A restaurant is defined by its owner, its employees, and, not insignificantly, its regular clientele. Clarke Reed, former Republican National Committeeman and father of the Southern Strategy, is one of those regulars. He became a customer at Doe’s Eat Place soon after moving from Missouri to Greenville in 1950. In the ensuing years, Reed has entertained family and friends, journalists and politicians, over steaks and fries, tamales and shrimp. When he began eating at Doe’s, he walked through the back door as the rest of white Greenville did. Today, black and white walk through the front door, past the red glow of the broiler, by steaming pots of tamales, into the dining rooms beyond. Reed is one of the regulars who put Doe’s on the map, entertaining visiting journalists who came through Mississippi in the 1960s and 70s. Of course, the food speaks for itself, as does the character of the place—character imbued by regulars like Clarke Reed.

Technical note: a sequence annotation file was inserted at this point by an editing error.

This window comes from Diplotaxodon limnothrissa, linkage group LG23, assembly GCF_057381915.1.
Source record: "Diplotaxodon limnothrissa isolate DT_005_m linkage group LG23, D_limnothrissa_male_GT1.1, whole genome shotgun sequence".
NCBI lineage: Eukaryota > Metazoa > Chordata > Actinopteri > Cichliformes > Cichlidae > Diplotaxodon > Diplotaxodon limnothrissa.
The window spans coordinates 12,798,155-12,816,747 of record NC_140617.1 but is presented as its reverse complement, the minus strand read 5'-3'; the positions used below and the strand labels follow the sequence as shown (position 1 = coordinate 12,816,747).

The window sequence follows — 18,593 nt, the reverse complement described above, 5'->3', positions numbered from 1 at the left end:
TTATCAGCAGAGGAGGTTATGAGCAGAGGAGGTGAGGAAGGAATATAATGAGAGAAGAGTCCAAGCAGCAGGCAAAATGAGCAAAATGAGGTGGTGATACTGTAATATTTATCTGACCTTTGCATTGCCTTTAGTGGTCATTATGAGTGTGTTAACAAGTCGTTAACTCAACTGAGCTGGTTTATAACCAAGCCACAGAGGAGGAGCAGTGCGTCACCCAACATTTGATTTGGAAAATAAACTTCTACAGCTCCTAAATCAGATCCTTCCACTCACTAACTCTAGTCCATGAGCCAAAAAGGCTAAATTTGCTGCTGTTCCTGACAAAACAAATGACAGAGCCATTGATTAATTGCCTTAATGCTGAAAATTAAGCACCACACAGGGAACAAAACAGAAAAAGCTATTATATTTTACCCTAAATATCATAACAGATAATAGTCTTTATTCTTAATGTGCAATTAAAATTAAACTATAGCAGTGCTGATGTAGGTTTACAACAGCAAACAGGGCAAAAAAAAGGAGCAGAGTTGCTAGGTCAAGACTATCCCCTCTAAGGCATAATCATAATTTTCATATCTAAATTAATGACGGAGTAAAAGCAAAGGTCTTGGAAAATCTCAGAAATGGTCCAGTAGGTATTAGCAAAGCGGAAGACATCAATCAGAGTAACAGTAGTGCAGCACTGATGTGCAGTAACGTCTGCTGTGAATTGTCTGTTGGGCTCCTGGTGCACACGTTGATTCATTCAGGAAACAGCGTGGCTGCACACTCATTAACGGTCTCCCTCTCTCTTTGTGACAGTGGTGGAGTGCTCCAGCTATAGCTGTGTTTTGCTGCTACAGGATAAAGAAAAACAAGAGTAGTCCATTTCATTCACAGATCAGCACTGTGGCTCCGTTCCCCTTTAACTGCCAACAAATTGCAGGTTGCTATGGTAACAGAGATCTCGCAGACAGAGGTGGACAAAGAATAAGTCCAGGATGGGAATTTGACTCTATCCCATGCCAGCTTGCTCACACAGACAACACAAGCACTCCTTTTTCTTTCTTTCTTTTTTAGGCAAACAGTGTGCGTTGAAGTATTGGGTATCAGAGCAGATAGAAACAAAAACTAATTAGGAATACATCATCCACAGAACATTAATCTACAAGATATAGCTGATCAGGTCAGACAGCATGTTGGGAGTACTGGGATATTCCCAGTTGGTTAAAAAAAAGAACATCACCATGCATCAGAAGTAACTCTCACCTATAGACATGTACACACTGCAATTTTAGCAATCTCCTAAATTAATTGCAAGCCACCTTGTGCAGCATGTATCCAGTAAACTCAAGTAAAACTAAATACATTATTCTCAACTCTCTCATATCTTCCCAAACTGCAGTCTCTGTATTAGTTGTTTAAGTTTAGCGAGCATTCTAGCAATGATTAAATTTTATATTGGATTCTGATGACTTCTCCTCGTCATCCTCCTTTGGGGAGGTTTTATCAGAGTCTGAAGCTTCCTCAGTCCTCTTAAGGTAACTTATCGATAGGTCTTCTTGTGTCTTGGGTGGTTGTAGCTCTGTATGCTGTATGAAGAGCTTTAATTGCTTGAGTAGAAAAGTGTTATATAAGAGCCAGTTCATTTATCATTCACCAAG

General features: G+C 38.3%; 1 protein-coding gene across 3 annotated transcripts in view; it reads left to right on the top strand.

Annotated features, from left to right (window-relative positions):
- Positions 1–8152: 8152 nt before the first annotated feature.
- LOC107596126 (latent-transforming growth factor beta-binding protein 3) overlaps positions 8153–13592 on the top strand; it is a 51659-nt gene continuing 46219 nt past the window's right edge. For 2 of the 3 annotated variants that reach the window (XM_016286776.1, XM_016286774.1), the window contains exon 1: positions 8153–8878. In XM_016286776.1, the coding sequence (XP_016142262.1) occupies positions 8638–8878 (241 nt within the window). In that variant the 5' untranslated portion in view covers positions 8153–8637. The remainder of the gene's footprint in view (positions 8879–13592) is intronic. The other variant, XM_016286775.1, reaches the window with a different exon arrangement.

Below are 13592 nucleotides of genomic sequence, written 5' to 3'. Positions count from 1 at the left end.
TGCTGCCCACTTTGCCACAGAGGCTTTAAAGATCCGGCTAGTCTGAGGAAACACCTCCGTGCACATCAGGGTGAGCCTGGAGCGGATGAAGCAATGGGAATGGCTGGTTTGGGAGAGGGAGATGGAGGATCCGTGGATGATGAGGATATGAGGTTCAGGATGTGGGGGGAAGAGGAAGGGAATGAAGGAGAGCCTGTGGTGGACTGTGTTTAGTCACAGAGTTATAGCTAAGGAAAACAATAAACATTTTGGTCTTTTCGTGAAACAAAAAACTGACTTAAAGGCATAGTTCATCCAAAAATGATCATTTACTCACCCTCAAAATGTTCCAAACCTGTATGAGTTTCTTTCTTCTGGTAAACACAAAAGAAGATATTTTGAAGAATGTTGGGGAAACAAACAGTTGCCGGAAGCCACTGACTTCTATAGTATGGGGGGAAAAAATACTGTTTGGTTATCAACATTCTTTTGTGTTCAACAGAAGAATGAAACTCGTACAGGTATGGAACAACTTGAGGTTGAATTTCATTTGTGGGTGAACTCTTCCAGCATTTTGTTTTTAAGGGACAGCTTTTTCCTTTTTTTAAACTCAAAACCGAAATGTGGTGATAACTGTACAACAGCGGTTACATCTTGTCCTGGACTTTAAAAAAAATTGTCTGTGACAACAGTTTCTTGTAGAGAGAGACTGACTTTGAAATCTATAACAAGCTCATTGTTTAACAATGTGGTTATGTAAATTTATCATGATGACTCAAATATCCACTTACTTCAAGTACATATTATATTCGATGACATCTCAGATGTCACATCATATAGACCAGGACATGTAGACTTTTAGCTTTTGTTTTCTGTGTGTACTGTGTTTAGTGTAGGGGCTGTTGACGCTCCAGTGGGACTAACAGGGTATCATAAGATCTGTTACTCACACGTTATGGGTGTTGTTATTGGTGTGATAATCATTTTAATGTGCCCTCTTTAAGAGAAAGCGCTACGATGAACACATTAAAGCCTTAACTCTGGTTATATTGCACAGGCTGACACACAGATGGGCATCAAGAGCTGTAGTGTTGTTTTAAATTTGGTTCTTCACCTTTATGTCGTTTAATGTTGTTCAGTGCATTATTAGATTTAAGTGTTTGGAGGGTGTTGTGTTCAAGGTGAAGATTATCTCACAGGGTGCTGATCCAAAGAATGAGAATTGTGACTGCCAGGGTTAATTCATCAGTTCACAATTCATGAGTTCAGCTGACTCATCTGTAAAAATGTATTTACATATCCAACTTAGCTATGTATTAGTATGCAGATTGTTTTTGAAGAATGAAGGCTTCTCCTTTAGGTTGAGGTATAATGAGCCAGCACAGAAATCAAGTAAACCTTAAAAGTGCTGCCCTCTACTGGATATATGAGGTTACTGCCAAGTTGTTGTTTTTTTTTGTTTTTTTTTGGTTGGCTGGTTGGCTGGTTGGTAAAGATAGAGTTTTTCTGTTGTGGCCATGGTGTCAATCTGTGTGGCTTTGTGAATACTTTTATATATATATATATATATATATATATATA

Date of interview:
July 21, 2005